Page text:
Auguring well for favorable Vatican reaction is the fact that the Vox Clara Commission, a body of English-speaking bishops created to advise the Congregation for Divine Worship, responded positively to samples of the translation during a November 2003 meeting.

“The Vox Clara Committee was delighted by the elegance of this translation and its fidelity to the Latin,” Cardinal George Pell of Australia, chair of Vox Clara, told NCR Jan. 13. “It accorded with the principles of Liturgiam Authenticam, which are no longer in dispute, at least at ICEL. So far, so good. Indeed, excellent.”

Some liturgical experts, however, say the translation is flawed.

Jesuit Fr. Keith Pecklers, a liturgist at the Gregorian University and author of Dynamic Equivalence: The Living Language of Christian Worship (Liturgical Press), worries about ecumenical consequences.

“After 40 years of work, today the major Christian churches use the same texts for the Confiteor, the Gloria, the Creed, and so on,” Pecklers told NCR Jan. 12. “If that changes, it would be a very unfortunate development.”

Fr. Bruce Harbert, executive director of the international commission, rejected the criticism.

Harbert said that producing texts faithful to the original Greek and Latin is itself an ecumenical contribution. For example, Harbert said, an English translation of the Greek Orthodox liturgy currently used in the United Kingdom influenced the ICEL translation where interpretation of Greek was involved.

Moreover, Harbert told NCR Jan. 12, the shift to “And with your spirit” brings the English-speaking Catholic world into line with the French, the Spanish, the Italians, and other language groups, making it a sort of intra-Catholic ecumenical gesture.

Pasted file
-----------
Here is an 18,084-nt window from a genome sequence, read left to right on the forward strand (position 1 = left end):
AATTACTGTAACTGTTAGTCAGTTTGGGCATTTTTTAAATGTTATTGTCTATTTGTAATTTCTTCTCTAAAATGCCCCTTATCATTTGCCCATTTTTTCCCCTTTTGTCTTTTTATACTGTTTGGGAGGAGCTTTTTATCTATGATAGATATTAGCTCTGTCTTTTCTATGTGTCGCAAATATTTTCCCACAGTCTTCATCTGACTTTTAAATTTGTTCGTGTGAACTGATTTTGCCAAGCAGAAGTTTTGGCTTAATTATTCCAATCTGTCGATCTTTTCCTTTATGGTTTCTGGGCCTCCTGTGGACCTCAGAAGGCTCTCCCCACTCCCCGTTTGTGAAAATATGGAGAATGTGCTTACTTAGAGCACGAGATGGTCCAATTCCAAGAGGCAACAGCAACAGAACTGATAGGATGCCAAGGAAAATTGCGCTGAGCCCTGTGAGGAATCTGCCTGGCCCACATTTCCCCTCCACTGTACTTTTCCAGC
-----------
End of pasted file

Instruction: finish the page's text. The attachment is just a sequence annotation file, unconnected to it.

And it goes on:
Fr. Mark Francis, superior of the Viatorian fathers and a former professor of liturgy at the Catholic Theological Union, told NCR the draft he saw is in parts “impossible to pray.”

Francis was referring to the draft prior to the January editing.

“We just don’t speak this way in formal English rhetoric,” Francis said. “In places this reads like a schoolboy’s translation of Caesar’s Gallic Wars, where everything in the Latin is accounted for.”

Harbert said, however, there had been “constant concern” to public proclamation. The ICEL bishops, he said, had repeatedly read the texts aloud.

Harbert told NCR that the secretaries of the liturgy commissions for English-speaking bishops’ conferences will meet Feb. 8-10 in Spain, and among the topics for discussion is how people can be educated for the transition to more formal modes of speech implied in the new translation.

Finally, Francis warned that the use of “man” for “human being” will cause priests not to use the prayers, judging them unsuitable for their congregations.

Harbert said the issue of “man” generated much discussion, and that the new translation reduces the number of instances in the currently approved text where “man” is used rather than “men and women.”

A Vatican official who has seen portions of the draft text told NCR Jan. 12 he is upbeat.

“I think we’re in business,” the official said. “I’m very encouraged.”

In terms of how quickly the new translations may be implemented, sources say much depends on the individual bishops’ conferences. Another variable is whether the Order of Mass will be approved and issued as a self-standing product, or whether it will have to await approval of translations for the rest of the Roman Missal, the complete book of prayers for the Mass. While the Order of Mass represents the core prayers, the rest of the Missal includes other elements such as prefaces, opening prayers, prayers after Communion, and votive Masses.

The bias is normally in favor of preserving the integrity of the liturgical books, one source said, but there is precedent for issuing the Order of Mass separately. After the liturgical reforms of Vatican II, a self-standing Order of Mass was published. It will be up to bishops’ conferences to request, and the Vatican to approve, such a separate issuance this time around.

John L. Allen Jr. is NCR Rome correspondent. His e-mail address is

National Catholic Reporter, January 23, 2004